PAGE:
LE: I think I am leaving some painterly flourishes behind for the sake of clarity. Some of the painterly tricks that I have used I got tired of – I think of them as clichés now. Some brushstrokes are more clichés than they are paint. I am trying to get close to the core of things.

AW: Did the compositions change?
LE: I think my compositions are very classical. They have the diagonals, the way they are compartmentalized. I have always been obsessed with compositions, but the colour had to work along with it. It took me quite a while to make colour speak with its own voice.

AW: Each of your paintings seems to me like a little novel.
LE: Yeah, I think of my each painting as a one-act play.

AW: Is it important for you that your paintings are beautiful?
LE: It is. I think it would be a big problem if they were pretty. If you want to trick someone getting into this universe of a picture you have to, as David Lynch does it, make it really attractive. I like the combination of what pleases the eye and what repels the eye. Or maybe pleases the eye and repels the mind.

AW: This is quite extreme in your work ‘Broken landscape,’ isn't it? The scene happening in the front of the painting looks like a rape.
LE: It looks like a rape but it’s not. It’s actually a physician instructing a policewoman how to revive a victim after drowning. It’s from an instructional film about how you do that. But once you freeze-frame it, it looks like someone is being attacked. I thought that was funny. And the juxtaposition with this broken landscape in the back – the bay of Naples – and this ridiculous activity of golf. This is how we live – the world is burning and we play golf.

AW: Do you have a favourite picture in this exhibition?
LE: It changes all the time. It’s probably ‘Oppenheimer’s Garden’ and ‘Mother’s Day’. I started on ‘Mother’s Day’ very early and that was very encouraging for me. Because usually the stuff to begin with is all crap and a few months before the exhibition the good work starts coming. But I could comfort myself with that one.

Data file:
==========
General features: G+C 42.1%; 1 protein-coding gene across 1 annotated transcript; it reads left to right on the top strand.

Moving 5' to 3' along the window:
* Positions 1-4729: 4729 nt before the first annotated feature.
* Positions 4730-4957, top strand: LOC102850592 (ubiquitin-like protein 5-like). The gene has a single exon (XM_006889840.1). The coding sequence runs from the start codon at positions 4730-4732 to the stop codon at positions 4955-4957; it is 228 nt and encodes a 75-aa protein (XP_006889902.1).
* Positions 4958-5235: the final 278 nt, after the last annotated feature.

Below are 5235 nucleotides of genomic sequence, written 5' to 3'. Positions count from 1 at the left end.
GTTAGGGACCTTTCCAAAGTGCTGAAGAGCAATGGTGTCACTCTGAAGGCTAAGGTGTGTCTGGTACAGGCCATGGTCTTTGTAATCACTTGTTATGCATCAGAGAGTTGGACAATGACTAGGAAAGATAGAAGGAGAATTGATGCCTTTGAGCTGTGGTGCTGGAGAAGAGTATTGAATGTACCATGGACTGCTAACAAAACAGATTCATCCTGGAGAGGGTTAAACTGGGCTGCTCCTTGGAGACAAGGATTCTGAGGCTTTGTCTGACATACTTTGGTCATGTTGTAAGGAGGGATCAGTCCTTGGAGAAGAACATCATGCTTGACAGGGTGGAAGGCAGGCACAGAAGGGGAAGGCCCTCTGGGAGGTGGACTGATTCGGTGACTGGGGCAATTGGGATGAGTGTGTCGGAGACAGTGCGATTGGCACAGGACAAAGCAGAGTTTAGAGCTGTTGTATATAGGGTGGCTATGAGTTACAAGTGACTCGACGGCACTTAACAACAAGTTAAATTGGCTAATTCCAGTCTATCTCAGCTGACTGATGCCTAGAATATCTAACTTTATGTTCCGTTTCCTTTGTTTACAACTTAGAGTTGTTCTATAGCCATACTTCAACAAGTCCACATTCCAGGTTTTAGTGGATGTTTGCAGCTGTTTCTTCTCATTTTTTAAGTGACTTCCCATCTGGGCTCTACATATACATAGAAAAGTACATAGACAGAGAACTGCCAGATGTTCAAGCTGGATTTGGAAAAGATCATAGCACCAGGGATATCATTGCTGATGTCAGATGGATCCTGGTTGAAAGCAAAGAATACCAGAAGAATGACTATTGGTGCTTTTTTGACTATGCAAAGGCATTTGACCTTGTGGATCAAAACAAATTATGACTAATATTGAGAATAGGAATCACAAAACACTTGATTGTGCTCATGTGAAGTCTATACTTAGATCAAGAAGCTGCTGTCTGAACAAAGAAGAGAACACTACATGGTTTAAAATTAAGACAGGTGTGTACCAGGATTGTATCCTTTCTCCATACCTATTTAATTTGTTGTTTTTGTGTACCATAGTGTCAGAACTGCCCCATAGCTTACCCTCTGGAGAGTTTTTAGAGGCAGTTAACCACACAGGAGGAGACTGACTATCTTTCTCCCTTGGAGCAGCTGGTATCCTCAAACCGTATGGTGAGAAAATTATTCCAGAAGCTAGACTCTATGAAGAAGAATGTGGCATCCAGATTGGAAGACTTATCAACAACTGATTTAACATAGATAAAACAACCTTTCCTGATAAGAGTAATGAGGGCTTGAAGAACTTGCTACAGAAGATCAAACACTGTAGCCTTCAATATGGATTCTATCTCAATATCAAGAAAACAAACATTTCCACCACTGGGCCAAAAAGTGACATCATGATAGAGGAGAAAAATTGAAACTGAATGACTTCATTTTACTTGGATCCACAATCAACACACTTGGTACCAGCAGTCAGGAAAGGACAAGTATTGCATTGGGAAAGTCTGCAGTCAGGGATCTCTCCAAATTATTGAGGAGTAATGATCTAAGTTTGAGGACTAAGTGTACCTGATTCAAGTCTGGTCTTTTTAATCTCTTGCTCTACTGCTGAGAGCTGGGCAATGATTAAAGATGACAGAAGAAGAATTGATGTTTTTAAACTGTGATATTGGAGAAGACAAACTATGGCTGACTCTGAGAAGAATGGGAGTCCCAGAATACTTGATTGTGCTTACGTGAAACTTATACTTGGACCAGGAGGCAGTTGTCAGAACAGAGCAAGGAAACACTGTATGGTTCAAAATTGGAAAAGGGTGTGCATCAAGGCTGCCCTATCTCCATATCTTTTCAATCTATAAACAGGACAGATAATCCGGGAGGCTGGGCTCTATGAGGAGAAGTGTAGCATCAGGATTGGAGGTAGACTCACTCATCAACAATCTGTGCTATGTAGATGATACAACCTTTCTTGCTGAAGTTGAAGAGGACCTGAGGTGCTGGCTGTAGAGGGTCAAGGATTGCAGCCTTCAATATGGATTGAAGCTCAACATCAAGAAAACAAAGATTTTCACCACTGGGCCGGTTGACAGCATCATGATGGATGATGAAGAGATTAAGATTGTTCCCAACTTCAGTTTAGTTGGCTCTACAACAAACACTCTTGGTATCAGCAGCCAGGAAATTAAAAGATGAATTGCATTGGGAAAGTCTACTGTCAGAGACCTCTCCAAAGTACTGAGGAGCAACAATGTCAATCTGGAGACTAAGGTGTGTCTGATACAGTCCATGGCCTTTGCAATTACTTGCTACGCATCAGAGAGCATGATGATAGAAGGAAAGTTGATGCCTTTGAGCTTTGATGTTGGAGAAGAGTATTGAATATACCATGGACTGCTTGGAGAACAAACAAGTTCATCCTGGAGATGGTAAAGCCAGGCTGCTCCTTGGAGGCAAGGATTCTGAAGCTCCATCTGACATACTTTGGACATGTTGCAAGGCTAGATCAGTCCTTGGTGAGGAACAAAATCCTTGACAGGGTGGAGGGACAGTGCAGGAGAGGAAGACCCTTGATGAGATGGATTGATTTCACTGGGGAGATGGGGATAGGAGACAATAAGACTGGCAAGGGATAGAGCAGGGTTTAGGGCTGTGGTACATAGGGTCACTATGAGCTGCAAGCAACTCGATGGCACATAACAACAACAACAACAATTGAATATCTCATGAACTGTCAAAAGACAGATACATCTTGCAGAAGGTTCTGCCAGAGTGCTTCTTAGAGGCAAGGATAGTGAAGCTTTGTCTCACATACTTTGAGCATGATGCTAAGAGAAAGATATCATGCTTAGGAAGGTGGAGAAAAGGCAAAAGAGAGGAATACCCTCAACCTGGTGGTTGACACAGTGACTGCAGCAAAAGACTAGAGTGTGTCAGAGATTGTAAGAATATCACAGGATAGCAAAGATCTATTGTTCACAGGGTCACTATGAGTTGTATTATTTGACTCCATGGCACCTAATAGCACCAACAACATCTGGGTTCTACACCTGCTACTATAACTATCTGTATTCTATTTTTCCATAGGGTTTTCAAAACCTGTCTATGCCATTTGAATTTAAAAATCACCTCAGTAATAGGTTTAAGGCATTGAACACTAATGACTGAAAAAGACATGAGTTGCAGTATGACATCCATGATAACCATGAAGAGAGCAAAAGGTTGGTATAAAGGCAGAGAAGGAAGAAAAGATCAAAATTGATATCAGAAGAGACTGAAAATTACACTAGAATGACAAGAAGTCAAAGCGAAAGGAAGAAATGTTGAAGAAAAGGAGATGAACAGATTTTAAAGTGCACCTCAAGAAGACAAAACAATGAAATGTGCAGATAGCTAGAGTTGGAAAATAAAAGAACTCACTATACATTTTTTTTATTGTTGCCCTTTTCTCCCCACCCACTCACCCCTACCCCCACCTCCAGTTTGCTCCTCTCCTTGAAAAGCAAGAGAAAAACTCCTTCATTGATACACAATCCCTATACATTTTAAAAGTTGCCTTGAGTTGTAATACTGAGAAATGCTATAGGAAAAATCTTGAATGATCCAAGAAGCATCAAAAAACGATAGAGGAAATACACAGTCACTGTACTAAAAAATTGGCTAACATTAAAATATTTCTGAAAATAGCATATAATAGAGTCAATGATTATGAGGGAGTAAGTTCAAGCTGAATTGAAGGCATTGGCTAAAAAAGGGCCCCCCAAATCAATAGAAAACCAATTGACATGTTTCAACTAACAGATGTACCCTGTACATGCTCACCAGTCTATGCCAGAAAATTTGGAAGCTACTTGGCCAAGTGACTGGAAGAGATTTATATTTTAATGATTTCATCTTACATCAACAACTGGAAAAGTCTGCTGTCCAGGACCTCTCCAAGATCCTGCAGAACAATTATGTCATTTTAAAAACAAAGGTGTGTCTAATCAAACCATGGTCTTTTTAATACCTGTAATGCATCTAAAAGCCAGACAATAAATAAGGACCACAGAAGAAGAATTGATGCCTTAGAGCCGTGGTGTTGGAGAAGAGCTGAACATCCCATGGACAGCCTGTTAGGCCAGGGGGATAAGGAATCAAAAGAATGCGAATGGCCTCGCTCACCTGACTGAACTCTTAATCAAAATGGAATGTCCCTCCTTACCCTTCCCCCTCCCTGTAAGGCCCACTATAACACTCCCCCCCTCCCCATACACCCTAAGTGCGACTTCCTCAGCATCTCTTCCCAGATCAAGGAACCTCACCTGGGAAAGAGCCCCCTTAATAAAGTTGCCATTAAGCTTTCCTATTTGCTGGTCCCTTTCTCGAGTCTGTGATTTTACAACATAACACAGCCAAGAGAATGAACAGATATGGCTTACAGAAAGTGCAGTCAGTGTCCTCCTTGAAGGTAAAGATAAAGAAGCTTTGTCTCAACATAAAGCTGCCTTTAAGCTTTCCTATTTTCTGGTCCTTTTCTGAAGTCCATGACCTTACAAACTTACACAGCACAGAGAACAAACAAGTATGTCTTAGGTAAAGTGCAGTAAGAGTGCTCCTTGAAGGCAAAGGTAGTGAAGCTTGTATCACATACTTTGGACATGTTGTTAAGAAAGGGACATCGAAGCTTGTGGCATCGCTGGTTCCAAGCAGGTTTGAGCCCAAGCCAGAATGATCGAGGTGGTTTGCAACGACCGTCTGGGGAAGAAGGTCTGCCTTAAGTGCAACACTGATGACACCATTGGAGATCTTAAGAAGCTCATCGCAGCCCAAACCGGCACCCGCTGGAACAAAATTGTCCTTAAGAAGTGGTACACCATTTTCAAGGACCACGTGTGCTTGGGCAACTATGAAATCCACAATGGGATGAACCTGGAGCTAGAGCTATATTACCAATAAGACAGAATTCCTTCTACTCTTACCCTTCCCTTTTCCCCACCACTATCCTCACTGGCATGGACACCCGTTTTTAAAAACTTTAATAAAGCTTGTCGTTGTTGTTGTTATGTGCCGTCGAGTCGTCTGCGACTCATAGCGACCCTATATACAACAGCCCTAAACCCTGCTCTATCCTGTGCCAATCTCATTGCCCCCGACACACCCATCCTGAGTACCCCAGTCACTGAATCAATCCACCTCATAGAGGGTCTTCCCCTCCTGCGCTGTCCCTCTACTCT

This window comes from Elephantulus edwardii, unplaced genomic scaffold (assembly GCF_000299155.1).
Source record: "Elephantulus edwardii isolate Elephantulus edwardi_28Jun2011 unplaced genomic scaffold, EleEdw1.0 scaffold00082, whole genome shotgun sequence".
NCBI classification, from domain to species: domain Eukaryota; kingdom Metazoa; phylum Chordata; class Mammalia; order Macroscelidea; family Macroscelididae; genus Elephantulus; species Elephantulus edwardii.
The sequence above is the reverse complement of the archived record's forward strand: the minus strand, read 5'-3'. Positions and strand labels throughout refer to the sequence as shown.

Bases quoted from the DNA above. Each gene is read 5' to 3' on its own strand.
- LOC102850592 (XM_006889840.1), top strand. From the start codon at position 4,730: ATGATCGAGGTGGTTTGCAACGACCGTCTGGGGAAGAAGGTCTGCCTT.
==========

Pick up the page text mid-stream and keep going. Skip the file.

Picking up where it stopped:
AW: How long time do you need for one painting?
LE: For instance ‘What game shall we play’ took me seven weeks. I like that one now, but I used to hate it. I thought it was too busy – too much going on – it seemed really contrived. The title is based on an old song by Chick Chorea.

AW: How important are titles for you?
LE: The title can be a sign, or a pointer. At other times it can be confusing, make the viewer stumble. I like titles – they all mean something. It gives you something more to do, something more to think about. The title for the painting ‘Director’s Cut,’ for example, refers to the first FBI director John Edgar Hoover, who is quite off the screen. He monitored the secret life of every important American, like John F. Kennedy, or Nixon for 35 years. Everything is on tape in the FBI archives. But they have this ‘Espionage Act of 1917’ – so after 30 years they let it all go. Now you can read everything. You can tell when people have been lying.

AW: The composition of this painting seems very non-classical to me.
LE: True, it’s very non-classic. It does have some classic elements though – linked to Fragonard.

AW: In this show you exhibit two Fragonard studies. Do you often paint studies of old masterpieces?
LE: Well, I have been doing it for a while. I made some studies of Vemeer and of Velazquez. It’s kind of comforting and it usually doesn’t become a painting that I show; it rather becomes a training exercise. Sometimes it can go a little beyond that, like an interpretation.

AW: Where do you see yourself in 10 years?
LE: I would definitely be a painter. And I hope that my work travels well; that I can show in different spaces and that I would have a dedicated audience. Most of all, I hope that the work itself evolves.

AW: Where would you like to see your work the most, country-wise?
LE: Berlin would be great.


Interview and text by Anna-Lena Werner
Photography by Lars Bjerre

16th of March - 28th of April 2011

Thomas Williams Fine Art Ltd.
22 Old Bond Street
W1S 4PY, London
Open from: Monday-Friday, 10am-6pm